The Peking target

Front Cover
Playboy Press, Jan 1, 1982 - Fiction - 280 pages
2 Reviews
After the murder of a colleague, Quiller, a seasoned espionage agent, poses as the Secretary of State's bodyguard on a visit to China in order to flush out the killers

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Review: The Pekin Target (Quiller #10)

User Review  - stormhawk - Goodreads

I remember reading this on publication, and having to take breaks because of the breakneck pace and the tension of the story. This time out I spent as much contiguous time reading ss possible. I think ... Read full review

Review: The Pekin Target (Quiller #10)

User Review  - Deepak - Goodreads

Read this thriller again after a long time. It is a classic Quiller, all the elements of an almost failed mission turned around by a grouchy but brilliant agent. Written under the pen name of Adam Hall, it was fun to get in touch with Quiller again. Read full review

Contents

Section 1
3
Section 2
14
Section 3
23
Copyright

26 other sections not shown

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About the author (1982)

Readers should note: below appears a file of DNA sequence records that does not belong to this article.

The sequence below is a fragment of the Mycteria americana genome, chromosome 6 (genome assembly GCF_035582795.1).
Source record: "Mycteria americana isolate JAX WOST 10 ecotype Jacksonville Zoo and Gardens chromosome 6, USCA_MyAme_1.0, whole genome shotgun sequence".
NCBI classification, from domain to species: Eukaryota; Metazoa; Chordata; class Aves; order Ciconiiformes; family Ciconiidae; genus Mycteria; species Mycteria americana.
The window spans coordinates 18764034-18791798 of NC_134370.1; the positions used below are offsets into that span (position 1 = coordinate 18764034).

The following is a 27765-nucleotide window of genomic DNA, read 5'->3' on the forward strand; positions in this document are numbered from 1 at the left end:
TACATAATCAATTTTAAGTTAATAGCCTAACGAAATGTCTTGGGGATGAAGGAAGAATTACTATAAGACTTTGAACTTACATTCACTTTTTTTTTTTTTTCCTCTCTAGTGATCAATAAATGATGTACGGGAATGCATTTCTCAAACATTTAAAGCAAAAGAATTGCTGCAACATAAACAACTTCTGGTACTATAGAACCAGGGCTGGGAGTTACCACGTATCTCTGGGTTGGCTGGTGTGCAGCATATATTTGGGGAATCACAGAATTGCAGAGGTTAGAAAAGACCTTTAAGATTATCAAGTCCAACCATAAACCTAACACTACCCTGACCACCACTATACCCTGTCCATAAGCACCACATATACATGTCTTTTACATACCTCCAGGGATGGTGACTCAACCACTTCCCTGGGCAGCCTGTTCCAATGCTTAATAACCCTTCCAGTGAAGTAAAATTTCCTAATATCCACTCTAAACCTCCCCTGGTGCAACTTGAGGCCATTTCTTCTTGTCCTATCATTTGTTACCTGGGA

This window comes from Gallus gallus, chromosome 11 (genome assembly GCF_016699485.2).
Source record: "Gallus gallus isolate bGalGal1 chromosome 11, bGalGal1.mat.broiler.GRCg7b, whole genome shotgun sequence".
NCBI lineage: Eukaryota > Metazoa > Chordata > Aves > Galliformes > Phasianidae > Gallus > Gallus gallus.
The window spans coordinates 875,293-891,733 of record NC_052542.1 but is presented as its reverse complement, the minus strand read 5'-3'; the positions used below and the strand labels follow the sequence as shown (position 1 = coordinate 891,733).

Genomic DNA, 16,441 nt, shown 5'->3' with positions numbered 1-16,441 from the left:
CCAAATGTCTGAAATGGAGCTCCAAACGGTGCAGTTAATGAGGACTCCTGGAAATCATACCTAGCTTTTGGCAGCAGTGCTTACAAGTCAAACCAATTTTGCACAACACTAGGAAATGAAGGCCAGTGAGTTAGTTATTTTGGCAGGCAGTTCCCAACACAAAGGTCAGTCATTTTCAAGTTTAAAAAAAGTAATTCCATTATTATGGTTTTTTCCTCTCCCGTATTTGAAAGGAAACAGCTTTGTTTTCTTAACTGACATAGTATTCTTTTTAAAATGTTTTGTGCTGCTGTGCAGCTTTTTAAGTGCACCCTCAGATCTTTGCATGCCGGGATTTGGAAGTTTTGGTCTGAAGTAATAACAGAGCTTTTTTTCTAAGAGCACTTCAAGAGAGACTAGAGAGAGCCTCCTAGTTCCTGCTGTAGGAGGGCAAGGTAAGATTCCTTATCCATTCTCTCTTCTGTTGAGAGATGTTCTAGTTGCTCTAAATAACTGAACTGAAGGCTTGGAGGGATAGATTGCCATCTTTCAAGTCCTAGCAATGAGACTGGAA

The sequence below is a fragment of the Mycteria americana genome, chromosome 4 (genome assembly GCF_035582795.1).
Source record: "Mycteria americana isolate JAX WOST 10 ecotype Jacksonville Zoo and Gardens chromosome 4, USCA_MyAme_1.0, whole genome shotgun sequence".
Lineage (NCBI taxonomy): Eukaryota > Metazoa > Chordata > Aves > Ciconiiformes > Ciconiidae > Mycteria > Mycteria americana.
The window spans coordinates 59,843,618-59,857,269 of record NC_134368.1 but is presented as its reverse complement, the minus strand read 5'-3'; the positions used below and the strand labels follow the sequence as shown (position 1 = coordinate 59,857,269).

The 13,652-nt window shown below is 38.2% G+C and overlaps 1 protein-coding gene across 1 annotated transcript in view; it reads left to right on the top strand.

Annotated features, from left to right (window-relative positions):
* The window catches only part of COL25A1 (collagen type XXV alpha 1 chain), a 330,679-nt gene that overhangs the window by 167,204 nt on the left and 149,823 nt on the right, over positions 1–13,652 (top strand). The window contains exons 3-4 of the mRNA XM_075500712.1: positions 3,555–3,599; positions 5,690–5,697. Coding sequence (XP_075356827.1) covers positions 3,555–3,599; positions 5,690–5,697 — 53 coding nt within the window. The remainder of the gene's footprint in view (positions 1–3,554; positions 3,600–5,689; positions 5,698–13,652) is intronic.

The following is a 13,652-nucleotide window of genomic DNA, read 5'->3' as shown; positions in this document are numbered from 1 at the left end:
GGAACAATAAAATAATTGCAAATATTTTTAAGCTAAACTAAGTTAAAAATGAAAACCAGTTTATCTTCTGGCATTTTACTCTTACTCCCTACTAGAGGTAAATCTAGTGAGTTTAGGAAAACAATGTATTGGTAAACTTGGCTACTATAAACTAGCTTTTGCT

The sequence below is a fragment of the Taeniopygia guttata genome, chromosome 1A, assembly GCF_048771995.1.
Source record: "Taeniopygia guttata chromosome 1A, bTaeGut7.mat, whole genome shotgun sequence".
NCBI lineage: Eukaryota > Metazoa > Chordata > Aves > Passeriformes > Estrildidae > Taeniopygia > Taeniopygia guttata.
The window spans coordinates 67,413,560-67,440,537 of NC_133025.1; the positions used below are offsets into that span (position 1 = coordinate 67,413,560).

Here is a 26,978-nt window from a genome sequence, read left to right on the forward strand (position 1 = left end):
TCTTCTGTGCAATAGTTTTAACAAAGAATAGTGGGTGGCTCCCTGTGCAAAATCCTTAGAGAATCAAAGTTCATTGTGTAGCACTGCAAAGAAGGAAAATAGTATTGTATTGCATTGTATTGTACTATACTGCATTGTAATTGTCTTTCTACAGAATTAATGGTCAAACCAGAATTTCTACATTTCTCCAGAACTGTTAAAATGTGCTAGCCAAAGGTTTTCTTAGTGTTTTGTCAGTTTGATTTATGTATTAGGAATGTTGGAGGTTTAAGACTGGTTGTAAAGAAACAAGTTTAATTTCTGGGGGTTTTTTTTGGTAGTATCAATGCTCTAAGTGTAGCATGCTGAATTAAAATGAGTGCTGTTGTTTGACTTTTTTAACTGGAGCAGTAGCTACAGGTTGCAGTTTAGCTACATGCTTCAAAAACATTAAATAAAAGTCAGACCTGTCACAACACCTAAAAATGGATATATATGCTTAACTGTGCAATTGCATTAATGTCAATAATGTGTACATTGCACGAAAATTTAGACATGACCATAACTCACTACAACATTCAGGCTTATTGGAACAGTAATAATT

Author Trevor Dudley-Smith was born in Kent, England on February 17, 1920. He attended Yardley Court Preparatory School and Sevenoaks School. During World War II, he served in the Royal Air Force as a flight engineer. After the war, he started writing full-time. He lived in Spain and France before moving to the United States and settling in Phoenix, Arizona. In 1946 he used the pseudonym Elleston Trevor for a non-mystery book, and later made it his legal name. He also wrote under the pseudonyms of Adam Hall, Simon Rattray, Mansell Black, Trevor Burgess, Roger Fitzalan, Howard North, Warwick Scott, Caesar Smith, and Lesley Stone. Even though he wrote thrillers, mysteries, plays, juvenile novels, and short stories, his best-known works are The Flight of the Phoenix written as Elleston Trevor and the series about British secret agent Quiller written as Adam Hall. In 1965, he received the Edgar Allan Poe Award by Mystery Writers of America and the French Grand Prix de Littérature Policière for The Quiller Memorandum. This book was made into a 1967 movie starring George Segal and Alec Guinness. He died of cancer on July 21, 1995.